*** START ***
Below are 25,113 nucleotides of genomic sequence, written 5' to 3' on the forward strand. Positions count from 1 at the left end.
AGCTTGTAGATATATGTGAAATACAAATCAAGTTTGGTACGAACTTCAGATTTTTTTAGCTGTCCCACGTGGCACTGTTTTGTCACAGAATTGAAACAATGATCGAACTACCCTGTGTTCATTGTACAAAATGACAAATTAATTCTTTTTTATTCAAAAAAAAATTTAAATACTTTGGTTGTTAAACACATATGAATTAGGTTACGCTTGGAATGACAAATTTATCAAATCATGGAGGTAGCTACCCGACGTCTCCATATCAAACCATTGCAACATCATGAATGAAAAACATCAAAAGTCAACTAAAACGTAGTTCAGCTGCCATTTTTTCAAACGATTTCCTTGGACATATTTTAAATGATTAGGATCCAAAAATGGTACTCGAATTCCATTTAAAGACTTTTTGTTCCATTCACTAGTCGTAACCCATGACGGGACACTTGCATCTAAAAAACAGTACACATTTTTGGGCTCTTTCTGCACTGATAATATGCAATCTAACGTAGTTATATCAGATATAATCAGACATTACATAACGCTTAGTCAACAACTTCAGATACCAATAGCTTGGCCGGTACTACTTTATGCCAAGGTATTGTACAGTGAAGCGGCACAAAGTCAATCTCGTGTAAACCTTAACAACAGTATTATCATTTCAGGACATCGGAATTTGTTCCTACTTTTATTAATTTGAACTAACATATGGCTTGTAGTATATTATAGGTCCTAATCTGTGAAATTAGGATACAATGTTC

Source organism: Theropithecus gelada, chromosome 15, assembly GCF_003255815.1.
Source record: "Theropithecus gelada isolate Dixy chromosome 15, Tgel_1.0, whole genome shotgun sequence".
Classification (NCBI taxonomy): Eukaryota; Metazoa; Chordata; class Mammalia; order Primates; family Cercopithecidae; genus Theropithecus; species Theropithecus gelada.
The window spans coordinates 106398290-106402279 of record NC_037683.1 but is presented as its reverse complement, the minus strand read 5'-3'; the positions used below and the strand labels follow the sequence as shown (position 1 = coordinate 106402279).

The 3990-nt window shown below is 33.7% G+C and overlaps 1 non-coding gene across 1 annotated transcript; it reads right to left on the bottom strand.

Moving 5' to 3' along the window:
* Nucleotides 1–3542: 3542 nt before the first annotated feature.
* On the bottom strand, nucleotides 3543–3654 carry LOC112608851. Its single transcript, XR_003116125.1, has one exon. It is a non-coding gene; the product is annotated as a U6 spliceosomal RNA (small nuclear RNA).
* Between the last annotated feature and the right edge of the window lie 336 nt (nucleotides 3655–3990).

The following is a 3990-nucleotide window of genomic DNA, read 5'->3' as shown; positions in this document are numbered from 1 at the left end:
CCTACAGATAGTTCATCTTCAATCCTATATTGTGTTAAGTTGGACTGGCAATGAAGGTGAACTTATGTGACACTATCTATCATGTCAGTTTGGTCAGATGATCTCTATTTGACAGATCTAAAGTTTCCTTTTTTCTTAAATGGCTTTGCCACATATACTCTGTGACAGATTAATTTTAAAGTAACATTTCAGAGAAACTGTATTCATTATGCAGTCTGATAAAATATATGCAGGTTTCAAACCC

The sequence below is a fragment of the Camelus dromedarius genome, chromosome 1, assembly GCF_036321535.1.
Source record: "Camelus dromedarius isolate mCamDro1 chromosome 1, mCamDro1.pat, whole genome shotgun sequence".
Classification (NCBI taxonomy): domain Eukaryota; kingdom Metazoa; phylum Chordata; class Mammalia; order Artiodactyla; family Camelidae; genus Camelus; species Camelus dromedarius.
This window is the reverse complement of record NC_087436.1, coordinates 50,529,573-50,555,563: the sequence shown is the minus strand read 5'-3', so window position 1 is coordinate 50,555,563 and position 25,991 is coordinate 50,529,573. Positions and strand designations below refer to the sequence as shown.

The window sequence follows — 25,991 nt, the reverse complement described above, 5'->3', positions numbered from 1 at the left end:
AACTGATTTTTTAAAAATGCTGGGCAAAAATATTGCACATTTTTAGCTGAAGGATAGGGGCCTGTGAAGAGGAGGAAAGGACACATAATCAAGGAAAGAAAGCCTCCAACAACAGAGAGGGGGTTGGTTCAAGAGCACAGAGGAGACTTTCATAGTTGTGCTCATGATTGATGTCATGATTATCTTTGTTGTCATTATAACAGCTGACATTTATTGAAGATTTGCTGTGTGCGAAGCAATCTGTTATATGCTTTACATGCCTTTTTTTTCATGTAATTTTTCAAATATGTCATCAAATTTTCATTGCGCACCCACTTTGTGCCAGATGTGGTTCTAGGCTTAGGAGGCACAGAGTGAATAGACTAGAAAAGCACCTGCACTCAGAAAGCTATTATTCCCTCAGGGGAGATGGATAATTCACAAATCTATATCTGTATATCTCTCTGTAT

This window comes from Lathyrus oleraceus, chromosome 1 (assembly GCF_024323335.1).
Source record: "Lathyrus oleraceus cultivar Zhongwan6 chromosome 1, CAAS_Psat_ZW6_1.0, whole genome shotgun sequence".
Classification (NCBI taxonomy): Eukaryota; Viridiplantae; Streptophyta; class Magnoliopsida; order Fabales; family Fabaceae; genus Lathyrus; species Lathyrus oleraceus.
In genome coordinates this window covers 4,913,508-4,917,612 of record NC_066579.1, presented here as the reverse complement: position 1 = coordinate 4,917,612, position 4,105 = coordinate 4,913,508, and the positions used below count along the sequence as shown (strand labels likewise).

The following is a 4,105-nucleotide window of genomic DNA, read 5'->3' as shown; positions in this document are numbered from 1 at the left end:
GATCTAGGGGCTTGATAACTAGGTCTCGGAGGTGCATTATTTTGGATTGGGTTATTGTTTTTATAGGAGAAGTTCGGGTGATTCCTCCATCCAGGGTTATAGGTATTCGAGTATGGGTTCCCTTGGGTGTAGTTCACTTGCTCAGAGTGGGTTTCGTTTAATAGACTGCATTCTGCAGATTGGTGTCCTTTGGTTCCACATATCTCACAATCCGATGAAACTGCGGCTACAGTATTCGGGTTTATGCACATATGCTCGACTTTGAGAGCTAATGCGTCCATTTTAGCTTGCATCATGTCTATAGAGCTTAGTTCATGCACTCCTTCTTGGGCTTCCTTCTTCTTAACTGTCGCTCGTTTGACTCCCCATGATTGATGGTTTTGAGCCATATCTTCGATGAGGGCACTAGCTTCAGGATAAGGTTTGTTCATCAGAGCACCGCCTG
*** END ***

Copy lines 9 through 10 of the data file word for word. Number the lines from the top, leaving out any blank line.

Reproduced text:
* Nucleotides 1–3542: 3542 nt before the first annotated feature.
* On the bottom strand, nucleotides 3543–3654 carry LOC112608851. Its single transcript, XR_003116125.1, has one exon. It is a non-coding gene; the product is annotated as a U6 spliceosomal RNA (small nuclear RNA).